View navigation


Condition directory

Hip Joint Replacement

Joint replacement surgery is a very successful operation, with a 95% success rate. It is recommended for patients who have moderately severe persistent pain which is not adequately relieved by an extended course of non-surgical management, and which interferes with activities of daily living (e.g. washing, dressing, lifestyle and sleep).

As a rule of thumb, if you have pain which:

  • Significantly limits your day-to-day function and quality of life
  • Disturbs your sleep on a regular basis
  • causes you pain even at rest
  • cannot be adequately managed with more conservative measures (such as those mentioned above),

then joint replacement may be a suitable treatment option for you.

When coming to a decision about whether joint replacement is the right decision for you, it is important to weigh up the risks against the benefits. If you feel the benefits of joint replacement (in terms of the improvements it will have on your pain and quality of life) outweigh the risks, then it may be the right choice for you.

What are the benefits?

  • Pain relief – 85% of people are pain free following hip replacement
  • Increased walking tolerance – most people find that they can walk further than they could, with less pain, following hip replacement.
  • Improved sleep – due to reduced pain at night
  • Reduced dependency on pain killers

What are the Risks?

  • Ongoing pain or discomfort – 10% of people have ongoing discomfort following hip replacement, whilst 5% have ongoing pain. This is sometimes due to a separate problem affecting the lower back, which can refer pain around the hip region and may have been present before your initial surgery. Sometimes the muscles and tendons around the hip joint can be a source of pain as well, which can generally be helped with physiotherapy.
  • Stiffness – generally, if you have a stiff hip prior to the operation, you will have a stiff hip after the operation. Sometimes bone can form in the muscles around the operation site following surgery, which can cause further stiffness, although this generally isn’t painful.
  • Infection – around 1% of hip replacements become infected during the post-operative period, which may require further surgery to manage and control.
  • Blood clots – following any major surgery there is a risk of blood clots (less than 1 in 20), which can be potentially fatal if they were to move to your heart, lungs or brain. Thankfully the risk of fatality following joint replacement surgery is low (approximately 1 – 2 in 1000), and the orthopaedic team make sure that the risk of blood clot is minimised by giving you blood thinning medication and compression stockings following the surgery.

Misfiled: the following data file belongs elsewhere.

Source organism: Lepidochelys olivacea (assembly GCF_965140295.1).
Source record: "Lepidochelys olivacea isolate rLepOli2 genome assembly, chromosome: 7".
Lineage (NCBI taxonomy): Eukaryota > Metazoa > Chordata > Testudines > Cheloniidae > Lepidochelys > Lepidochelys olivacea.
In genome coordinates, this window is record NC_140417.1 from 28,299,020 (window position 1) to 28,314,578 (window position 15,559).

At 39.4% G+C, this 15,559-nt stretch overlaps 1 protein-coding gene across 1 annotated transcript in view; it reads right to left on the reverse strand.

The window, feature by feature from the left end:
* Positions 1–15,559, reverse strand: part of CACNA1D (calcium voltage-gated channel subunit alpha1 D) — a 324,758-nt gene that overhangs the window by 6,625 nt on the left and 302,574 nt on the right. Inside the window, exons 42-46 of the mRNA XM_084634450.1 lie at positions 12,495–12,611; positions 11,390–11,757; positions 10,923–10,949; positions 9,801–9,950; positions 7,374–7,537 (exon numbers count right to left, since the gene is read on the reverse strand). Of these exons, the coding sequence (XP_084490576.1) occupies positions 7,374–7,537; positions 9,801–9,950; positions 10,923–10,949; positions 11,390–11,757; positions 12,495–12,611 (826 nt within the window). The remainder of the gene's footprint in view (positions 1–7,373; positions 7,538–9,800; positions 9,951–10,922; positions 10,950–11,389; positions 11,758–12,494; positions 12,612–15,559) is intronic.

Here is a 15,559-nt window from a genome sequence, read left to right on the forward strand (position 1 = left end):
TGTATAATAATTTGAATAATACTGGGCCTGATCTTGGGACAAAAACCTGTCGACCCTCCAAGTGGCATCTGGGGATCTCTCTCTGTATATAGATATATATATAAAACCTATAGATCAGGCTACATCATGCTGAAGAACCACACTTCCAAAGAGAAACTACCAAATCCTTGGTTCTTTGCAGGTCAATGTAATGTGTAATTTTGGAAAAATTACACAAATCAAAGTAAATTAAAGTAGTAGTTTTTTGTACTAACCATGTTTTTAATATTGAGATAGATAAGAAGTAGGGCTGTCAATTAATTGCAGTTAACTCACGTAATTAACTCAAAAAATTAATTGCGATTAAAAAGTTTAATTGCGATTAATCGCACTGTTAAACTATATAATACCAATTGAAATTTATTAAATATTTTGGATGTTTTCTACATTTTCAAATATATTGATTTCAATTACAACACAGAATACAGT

• Blood loss – rarely you may require a blood transfusion due to blood loss during the surgery.
  • Dislocation – the hip joint can become dislocated in less than 1 in 100 patients following hip replacement surgery. This is most likely to occur within the first 6 weeks after surgery. You are therefore advised not to put your hip into certain positions for the first 6 weeks after surgery. This involves not allowing your leg to cross past your midline, and you therefore need to sleep on your back for the first 6 weeks. You also cannot bend your hip too far, and you are therefore given a long handled shoe horn and sock aid to help with dressing. Once all the surrounding muscles have healed from the surgery then the risk of dislocation reduces dramatically, and most surgeons are happy for you to return to most of your usual activities.
  • Loosening of the artificial joint due to wear and tear – your artificial joint may eventually wear out requiring further surgery. Overall, 90 out of 100 joint replacements last more than 10-years. Premature loosening may occur, needing revision surgery. 

What does joint replacement involve?

  • The surgery is performed with a spinal anaesthetic (epidural), whilst you are sedated, so you don’t have the side-effects associated with a general anaesthetic to contend with.
  • You are generally in hospital for 3-5 days, and get sent home using 2 sticks after you have managed to progress your mobility to walk a decent distance and climb a flight of stairs (if necessary).
  • You have to wear compression stockings and take the blood thinning medication for 6-weeks following the operation.
  • You cannot drive for 6-weeks following the operation.
  • You have go be careful about the positions you put your hip into for the first 6 weeks after surgery, to minimise the risk of it moving into a position where it could dislocate. This means you have to sleep on your back, and can't bend to put your shoes and socks on (you have to use a long handled shoe horn and sock-aid).

Further information about Hip replacements can be found in our patient information leaflet here.

Current Funding Restrictions for hip replacement

It is worth noting that the York CCG (Clinical Commissioning Group) will not fund hip replacement surgery if your BMI is above 30, nor if you are a current smoker. If this applies to you then you would need to:

  1. Give up smoking for a period of 8 weeks, OR wait for 6 months, before you can be referred to the orthopaedic surgeon for consideration of surgery.
  2. Bring your BMI down to 30 (or below) or lose 10% of your body weight (whichever is less), OR wait 12 months, before you can be referred to the orthopaedic surgeon for consideration of surgery. However, if your BMI remains above 35 you would still not be able to be referred for surgery until you had brought your BMI down below this upper threshold limit.

Where can I find further information to help me to make a decision about my ongoing treatment options?

The NHS  and Versus Arthritis have collaborated to create a “decision aid” document which you can use to help weigh up your options for managing your knee pain. You can find it here.